2017 in review

What a roller coaster of a year! Well, outside of our office. Inside, 2017 was excellent.

We published novel research that advanced – among others – the practices of automated bug discovery, symbolic execution, and binary translation. In the process, we improved many foundational tools that an increasing number of security researchers will come to rely on. We scaled up our work on securing smart contracts and established ourselves as a premiere blockchain security firm. Finally, as in years past, we shared what lessons we could and supported others to do the same.

Whether you’re a client, a long-time follower, or a budding security researcher, thank you for your interest and contribution.

Below, find 12 highlights from 2017; each one is a reason to stick around in 2018.

Novel research

Automated bug discovery entered the real world

This field really picked up momentum in 2017. If you weren’t paying close attention, the flurry of developments was easy to miss. That’s why we gave a tour of the field’s recent advances at IT Defense, BSidesLisbon, and CyCon.

But ‘unused tools don’t find bugs,’ and many roadblocks still stand in the way of widespread adoption. We’re changing that in the defense industry. We won contracts with Lockheed Martin and the Department of Defense’s DIUx to apply and scale our Cyber Reasoning System.

If you’re wondering about the future role of humans in the secure development lifecycle, we maintain that these tools will always require expert operators.

If you’re on a team developing an automated bug discovery tool, you’ll be happy to know that we ported the CGC’s Challenge Binaries to Windows, macOS, and Linux. Now you have an objective benchmark for evaluating your tool’s performance.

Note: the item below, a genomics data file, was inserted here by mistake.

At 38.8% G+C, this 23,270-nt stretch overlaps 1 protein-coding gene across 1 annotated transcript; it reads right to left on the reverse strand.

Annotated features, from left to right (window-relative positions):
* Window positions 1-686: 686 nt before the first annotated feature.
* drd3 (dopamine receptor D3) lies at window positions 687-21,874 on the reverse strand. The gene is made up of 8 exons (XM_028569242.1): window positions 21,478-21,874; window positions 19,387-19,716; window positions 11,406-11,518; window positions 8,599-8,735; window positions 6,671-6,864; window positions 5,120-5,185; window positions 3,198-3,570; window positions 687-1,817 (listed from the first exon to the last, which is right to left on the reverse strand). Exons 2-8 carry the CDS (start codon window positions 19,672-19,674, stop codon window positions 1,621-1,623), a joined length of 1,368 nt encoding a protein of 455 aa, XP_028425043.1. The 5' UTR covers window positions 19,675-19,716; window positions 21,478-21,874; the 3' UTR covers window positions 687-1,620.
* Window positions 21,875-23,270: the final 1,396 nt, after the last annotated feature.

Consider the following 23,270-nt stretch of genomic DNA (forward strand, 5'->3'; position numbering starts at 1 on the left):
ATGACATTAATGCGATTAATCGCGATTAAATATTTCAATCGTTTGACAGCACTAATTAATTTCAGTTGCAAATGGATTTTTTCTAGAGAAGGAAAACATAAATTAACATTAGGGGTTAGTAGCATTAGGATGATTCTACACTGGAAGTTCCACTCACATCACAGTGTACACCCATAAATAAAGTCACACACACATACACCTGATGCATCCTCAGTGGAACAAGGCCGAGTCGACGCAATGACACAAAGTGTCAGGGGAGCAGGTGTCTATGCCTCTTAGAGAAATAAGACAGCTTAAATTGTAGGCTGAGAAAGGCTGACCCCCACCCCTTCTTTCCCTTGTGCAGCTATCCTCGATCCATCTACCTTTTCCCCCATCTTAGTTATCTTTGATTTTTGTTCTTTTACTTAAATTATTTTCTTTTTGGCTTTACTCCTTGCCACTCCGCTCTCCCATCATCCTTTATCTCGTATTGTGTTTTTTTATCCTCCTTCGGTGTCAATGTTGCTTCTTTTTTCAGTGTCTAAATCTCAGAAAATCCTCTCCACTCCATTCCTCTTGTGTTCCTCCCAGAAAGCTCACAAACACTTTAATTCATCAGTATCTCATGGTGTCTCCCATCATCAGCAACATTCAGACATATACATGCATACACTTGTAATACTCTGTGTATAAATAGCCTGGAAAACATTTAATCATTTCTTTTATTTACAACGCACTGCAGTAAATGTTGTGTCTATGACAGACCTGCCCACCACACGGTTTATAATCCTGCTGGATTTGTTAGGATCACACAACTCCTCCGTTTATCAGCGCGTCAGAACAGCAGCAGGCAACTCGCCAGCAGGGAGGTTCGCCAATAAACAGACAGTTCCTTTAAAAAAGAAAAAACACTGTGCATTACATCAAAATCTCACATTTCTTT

Manticore improved the state of accessible symbolic execution tooling

We open-sourced Manticore, to some applause in the community. Manticore is a highly flexible symbolic execution tool, which we rely on for binary analysis and rapid prototyping of new research techniques.

Parts of Manticore underpinned our symbolic execution capabilities in the Cyber Grand Challenge. Since then, it has been an integral component of our research for DARPA’s LADS (Leveraging the Analog Domain for Security) program.

In only one year after Manticore’s public release, we’ve adapted the tool to amplify the abilities of smart contract auditors and contribute to the security of the Ethereum platform. In December, we explained how we use Manticore for our work on Ethereum Virtual Machine (EVM) bytecode. When applied to Ethereum, symbolic execution can automatically discover functions in a compiled contract, generate transactions to trigger contract states, and check for failure states.

McSema 2.0 brought us closer to treating binaries like source code

In early 2017, we decided to give McSema a fresh coat of paint. We cleaned up the code, and made it more portable and easier to install. It ran faster. The code it produced was better. But we know we could push it further.

Since we released McSema four years ago, programs have adopted modern x86 features at an increasing rate, and our lifting goals have expanded to include AArch64, the architecture used by modern smartphones.

So, we made a series of major enhancements. For example, we completely separated the instruction semantics from the control flow recovery and created Remill. McSema is now a client that uses the Remill library for binary lifting. To borrow an analogy, McSema is to Remill as Clang is to LLVM. If you want access to lifting capabilities in your own app, you should use Remill.

Next, we demonstrated a series of use cases for McSema, including: binary patching and modification, symbolic execution with KLEE, and reuse of existing LLVM-based tools (e.g. libFuzzer).

Foundational Tools

Ethereum’s foundation firmed up

In response to the surge of interest in Ethereum smart contracts and blockchain technology, we launched new services and created tools that offer verifiable security gains to the community. We adapted Manticore into an industry-leading security tool, and developed a suite of additional tools that help others write more secure smart contracts.